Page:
South Shields MP explains why she abstained on a number of Brexit vote amendments
South Shields MP Emma Lewell-Buck has explained why she abstained on a number of Brexit vote amendments last night.
In a series of votes on Brexit, MPs sitting in the House of Commons called for a renegotiation of the Northern Ireland backstop, a measure which had the support of Theresa May's government.
They also backed calls rejecting a no-deal Brexit.
Mrs Lewell-Buck did not vote on Labour's amendment for Parliament to vote on options which prevent the UK leaving the EU without a deal, including a permanent customs union and a referendum or the SNP's amendment to delay Brexit, ruling out leaving the EU without a deal and emphasise the role of the UK nations in the Brexit process.
She also chose not to vote on Labour MP Yvette Cooper's amendment to give Parliament time to pass a bill that would postpone Brexit until December 31 if the prime minister's deal is not approved by February 26 and on Labour MP Rachel Reeves' amendment for the government to ask the EU to postpone Brexit for an indefinite period.
Mrs Lewell-Buck voted for Conservative MP Dominic Grieve's amendment to force the government to make time for six days of debate on Brexit alternatives before March 26 and Dame Caroline Spelman's amendment to reject leaving the EU without a deal.
She voted against Tory MP Sir Graham Brady's amendment to call for Parliament to require the backstop is replaced with "alternative arrangements to avoid a hard border" with Ireland.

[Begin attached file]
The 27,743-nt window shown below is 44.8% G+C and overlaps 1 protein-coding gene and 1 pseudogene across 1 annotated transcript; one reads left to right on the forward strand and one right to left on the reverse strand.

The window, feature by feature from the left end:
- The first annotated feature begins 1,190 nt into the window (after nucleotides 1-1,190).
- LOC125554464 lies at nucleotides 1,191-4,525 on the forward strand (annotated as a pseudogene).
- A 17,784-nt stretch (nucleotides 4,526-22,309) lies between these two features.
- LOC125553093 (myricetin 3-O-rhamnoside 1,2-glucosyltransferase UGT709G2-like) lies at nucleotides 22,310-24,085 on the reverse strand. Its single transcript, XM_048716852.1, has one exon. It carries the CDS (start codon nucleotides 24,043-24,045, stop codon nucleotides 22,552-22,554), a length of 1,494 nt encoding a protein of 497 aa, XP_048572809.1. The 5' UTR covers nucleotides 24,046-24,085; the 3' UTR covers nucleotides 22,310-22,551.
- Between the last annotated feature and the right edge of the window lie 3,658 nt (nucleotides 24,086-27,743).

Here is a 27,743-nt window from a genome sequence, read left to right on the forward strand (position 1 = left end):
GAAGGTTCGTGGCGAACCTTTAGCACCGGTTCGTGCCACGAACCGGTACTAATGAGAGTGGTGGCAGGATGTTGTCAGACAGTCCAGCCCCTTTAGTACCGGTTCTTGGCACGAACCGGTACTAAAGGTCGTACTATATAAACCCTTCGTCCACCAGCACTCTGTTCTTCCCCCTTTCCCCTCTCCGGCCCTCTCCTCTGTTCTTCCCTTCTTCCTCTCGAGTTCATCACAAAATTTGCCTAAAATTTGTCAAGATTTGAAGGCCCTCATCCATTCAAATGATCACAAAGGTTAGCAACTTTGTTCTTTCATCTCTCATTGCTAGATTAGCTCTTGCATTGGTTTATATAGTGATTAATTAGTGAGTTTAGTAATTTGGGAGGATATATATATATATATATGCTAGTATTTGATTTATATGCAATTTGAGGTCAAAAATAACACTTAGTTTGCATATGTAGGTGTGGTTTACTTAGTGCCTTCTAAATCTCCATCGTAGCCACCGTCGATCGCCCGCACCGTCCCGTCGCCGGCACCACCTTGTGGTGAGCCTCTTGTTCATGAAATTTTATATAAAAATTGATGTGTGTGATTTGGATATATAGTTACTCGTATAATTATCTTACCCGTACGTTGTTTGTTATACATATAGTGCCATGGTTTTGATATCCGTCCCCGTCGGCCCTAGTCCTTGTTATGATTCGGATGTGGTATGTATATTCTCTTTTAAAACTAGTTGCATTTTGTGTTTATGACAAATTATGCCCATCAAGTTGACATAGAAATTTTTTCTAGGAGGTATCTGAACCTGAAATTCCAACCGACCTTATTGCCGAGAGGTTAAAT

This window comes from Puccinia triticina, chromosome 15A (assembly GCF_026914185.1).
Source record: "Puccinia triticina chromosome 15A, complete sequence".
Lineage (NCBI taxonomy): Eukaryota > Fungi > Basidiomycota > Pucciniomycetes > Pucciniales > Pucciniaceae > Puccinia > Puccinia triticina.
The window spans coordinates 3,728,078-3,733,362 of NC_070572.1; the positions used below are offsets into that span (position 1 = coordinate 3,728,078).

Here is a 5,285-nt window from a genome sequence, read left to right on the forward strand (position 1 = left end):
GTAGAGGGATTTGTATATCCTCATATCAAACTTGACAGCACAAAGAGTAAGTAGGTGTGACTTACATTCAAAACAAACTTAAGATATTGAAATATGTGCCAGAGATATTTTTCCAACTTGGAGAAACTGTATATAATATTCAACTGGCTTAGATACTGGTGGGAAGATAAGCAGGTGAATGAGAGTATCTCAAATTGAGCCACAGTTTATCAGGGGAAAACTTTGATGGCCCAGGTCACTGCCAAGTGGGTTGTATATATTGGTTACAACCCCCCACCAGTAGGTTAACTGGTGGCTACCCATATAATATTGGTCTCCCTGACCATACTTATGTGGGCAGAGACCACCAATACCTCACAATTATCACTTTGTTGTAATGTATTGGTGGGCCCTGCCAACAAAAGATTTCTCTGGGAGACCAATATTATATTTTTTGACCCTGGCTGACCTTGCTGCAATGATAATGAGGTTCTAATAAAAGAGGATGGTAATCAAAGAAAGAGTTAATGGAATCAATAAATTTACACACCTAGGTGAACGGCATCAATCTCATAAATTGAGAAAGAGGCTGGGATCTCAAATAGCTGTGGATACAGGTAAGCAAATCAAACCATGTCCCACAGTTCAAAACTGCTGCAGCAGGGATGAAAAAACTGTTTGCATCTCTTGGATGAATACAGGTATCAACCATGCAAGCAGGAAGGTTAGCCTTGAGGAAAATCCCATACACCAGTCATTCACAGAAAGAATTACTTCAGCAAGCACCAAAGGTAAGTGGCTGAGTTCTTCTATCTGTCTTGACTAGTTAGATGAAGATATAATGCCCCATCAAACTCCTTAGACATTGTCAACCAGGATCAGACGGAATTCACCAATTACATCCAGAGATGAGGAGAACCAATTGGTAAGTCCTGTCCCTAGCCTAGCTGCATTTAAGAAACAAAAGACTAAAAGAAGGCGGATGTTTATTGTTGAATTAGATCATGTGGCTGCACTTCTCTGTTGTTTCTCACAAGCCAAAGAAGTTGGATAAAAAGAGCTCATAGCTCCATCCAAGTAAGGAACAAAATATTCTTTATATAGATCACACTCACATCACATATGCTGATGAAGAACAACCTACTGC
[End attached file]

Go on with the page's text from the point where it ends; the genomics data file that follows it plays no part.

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Speaking to the Gazette, Mrs Lewell-Buck said: "I didn't want want to vote for anything that would significantly delay the Brexit process.
"I respect the result of the referendum, so I abstained on a number of votes.
"Jeremy Corbyn will be meeting the prime minister and I'm hopeful that we can have a consensus which protects jobs.
"I think that the mood has changed in the house. No deal is off the table now and Parliament has indicated hat we don't want no deal.
"Having said that we aren't in an ideal place, but all of the Government's own analysis said a no deal would be catastrophic, so we can now move forward."
Sir Graham Brady's amendment to seek alternatives to the Northern Ireland Backstop was passed by a majority of 16 while Dame Caroline Spelman's non-binding amendment to reject the UK leaving the EU without a deal was passed by a majority of eight.